“We were very much aware we couldn’t rely on state funding forever,” Noel said. “We knew that. … The problem is that [money] is kind of drained right now, because we are not the only agency in this position. Now you have all of this funneling of everybody going to foundations so it’s kind of like ‘pick a cause’ — oftentimes we’re the last cause because people think people can just get over mental illness.”
That sentiment particularly grates on the director. “They do not understand it’s a brain disorder. It affects one in five people. That’s a huge part of the population. And serious mental illness? It’s one in eight.”
Suicide prevention funds also cut
Compounding the problem, she said, is the fact that the Legislature has made other budget cuts to suicide prevention efforts that impact the mentally ill. A $2.1 million reduction to suicide prevention and substance abuse treatment was made earlier this year, on top of a $2 million cut the Legislature made to the programs in 2016.
“We don’t even have an active suicide hotline in Wyoming — I don’t know how many people know that,” Noel said. “We do have a suicide hotline, but all the calls are answered out of state.”
Wyoming’s efforts to help the mentally ill are going in a dismal, disturbing direction when we can’t even afford to have someone in Wyoming operate a suicide hotline. We can’t afford to fund a statewide program that’s been operating for more than three decades that helps both the mentally ill and their families navigate a complex mental health care system. No one else provides that service, and it can’t be outsourced.
Meanwhile, the state is still looking for answers to continue financing the hugely expensive Title 25 program’s treatment of residents who have been adjudicated as a danger to themselves and others and need to be involuntarily committed. Our Department of Corrections has seen its funding cut for mental health and substance abuse programs for inmates.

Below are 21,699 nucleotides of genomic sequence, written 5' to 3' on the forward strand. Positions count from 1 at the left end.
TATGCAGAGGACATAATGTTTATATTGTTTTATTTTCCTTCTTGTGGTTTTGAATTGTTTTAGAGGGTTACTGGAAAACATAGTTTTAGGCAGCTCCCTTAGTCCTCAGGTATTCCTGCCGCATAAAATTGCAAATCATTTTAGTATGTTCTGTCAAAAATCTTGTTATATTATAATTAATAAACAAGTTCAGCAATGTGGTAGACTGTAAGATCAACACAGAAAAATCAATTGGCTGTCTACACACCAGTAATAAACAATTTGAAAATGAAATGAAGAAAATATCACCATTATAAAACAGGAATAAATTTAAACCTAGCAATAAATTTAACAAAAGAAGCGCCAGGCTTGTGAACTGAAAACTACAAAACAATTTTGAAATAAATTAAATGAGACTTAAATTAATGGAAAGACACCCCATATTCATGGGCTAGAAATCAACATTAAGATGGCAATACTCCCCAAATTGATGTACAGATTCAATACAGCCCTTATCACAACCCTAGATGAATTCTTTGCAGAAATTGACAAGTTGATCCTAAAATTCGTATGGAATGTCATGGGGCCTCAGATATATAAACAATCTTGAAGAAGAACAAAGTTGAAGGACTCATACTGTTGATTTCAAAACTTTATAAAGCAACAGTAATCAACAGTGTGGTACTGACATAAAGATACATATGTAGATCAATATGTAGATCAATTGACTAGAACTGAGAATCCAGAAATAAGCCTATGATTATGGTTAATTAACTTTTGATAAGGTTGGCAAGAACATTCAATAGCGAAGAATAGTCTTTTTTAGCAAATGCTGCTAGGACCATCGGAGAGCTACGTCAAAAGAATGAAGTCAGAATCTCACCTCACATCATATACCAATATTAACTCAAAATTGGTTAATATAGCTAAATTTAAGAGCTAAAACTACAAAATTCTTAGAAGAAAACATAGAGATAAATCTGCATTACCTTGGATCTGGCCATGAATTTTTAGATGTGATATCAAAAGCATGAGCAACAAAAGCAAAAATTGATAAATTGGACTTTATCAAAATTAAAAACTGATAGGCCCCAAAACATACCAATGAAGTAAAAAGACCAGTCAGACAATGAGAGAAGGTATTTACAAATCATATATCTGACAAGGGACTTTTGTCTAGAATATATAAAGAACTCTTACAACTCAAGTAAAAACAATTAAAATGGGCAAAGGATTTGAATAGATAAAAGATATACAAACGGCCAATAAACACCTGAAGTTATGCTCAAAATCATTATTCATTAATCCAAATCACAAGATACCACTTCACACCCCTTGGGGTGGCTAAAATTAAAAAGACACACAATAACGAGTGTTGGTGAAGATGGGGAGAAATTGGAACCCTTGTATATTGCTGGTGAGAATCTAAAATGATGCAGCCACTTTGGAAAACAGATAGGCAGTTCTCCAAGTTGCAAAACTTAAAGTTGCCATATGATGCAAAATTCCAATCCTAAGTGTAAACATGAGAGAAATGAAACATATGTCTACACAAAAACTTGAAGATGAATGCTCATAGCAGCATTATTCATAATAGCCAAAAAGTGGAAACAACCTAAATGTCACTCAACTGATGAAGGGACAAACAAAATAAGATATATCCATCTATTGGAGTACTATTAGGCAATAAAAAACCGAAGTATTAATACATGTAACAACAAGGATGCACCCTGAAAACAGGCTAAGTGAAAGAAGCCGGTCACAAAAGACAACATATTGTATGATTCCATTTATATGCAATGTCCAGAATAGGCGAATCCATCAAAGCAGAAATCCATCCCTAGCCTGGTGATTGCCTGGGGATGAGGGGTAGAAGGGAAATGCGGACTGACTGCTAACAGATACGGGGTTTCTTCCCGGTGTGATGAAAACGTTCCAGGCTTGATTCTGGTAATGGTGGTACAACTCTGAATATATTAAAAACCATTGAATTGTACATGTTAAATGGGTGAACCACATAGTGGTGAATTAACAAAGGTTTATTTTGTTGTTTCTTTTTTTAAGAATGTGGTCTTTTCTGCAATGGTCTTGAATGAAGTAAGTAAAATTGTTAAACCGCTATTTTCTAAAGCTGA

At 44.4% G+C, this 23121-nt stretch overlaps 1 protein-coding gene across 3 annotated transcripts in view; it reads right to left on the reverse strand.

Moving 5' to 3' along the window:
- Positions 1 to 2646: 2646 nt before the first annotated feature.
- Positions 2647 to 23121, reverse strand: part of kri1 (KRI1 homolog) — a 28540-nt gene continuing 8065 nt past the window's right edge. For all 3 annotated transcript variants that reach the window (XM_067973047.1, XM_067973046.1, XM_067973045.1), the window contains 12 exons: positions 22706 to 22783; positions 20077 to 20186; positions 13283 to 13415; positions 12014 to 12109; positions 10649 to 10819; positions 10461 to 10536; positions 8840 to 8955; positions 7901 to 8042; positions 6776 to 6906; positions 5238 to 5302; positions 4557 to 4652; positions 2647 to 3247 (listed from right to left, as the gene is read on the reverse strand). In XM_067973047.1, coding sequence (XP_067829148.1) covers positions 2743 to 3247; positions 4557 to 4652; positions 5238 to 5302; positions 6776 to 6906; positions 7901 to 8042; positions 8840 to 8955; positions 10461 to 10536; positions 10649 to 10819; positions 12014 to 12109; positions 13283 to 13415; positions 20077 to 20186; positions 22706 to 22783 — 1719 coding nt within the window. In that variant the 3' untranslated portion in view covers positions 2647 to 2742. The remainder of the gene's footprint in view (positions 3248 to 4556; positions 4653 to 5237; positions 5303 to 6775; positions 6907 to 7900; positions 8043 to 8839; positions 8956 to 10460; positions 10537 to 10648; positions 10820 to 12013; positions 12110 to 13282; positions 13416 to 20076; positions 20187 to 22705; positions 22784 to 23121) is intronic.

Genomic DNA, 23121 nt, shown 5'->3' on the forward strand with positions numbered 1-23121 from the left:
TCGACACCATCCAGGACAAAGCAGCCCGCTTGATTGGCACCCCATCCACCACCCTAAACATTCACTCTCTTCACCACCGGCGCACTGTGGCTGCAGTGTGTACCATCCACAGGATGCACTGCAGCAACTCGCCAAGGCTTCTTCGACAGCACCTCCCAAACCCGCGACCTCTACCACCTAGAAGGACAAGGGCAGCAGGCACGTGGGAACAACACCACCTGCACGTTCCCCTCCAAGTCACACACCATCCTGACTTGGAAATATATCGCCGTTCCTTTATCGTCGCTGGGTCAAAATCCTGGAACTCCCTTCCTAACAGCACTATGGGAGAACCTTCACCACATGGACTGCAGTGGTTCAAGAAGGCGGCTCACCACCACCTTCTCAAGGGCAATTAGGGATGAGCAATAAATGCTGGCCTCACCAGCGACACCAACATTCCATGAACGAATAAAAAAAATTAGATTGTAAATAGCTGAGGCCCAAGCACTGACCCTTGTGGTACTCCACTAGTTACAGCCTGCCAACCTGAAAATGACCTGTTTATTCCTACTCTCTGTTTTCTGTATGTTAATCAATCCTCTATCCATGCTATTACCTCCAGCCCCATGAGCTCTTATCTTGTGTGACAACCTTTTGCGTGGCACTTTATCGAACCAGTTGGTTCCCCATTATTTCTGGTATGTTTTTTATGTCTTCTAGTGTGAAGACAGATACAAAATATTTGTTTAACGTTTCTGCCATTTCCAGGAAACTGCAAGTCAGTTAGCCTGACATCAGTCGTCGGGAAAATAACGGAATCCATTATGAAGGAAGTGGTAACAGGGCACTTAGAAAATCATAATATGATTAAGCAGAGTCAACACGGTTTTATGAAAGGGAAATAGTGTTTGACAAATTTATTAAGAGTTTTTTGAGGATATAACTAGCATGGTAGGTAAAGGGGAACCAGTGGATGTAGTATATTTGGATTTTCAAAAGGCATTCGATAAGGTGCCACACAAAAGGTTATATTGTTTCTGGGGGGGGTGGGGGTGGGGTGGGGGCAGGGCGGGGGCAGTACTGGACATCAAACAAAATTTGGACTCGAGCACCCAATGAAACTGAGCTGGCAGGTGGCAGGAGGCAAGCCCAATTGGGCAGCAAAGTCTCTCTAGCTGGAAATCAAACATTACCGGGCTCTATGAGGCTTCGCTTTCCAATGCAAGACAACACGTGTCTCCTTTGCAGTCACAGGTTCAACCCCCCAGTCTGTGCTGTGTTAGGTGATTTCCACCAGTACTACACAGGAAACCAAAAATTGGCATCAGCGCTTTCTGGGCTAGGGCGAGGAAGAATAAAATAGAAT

If Wyoming’s only recourse is to put released inmates back on the streets without the mental health and substance abuse treatment many desperately need, where do our legislators think they are going to wind up?
This isn’t just a Wyoming problem. Nationally, mental health funding has been in a downward spiral since 2013. President Donald Trump’s proposed Fiscal Year 2018 budget, according to a statement by NAMI CEO Mary Giliberti on the organization’s website, would “ravage Medicaid, the cornerstone of our public mental health system,” by cutting $600 billion over the next decade.
“This will devastate mental health services, especially for children and adults with the most severe mental illnesses,” Giliberti said. The Trump budget also cuts $356 million from the National Institute on Mental Health, “significantly halting life-changing research into the brain and mental illnesses.”
I realize the Legislature’s budget crisis requires it to make tough choices, and the Department of Health began the last session staring at a $141 million reduction for the 2017-18 biennium. Not all programs can be saved.
But I want our lawmakers to fully understand the impact of cutting or eliminating mental health programs like NAMI WY and then give them the financial support they deserve and common sense demands. Without this long-running statewide program that trains families, caregivers, law enforcement and others to provide the support they need to cope with others’ mental conditions, more mentally ill residents will slip through the cracks. Nickel-and-diming this need now will only lead to spending more money later. Possibly through the Title 25 program.
It is also literally a matter of life and death. Noel noted that people with severe mental illnesses die at an average age of 55. “That doesn’t bode well,” she said. “But their [lifespans] can be increased if they have the support of the community.”
In the compassionate, caring state we want Wyoming to be, reducing funding that improves the lives of the mentally ill should never be “an easy cut.”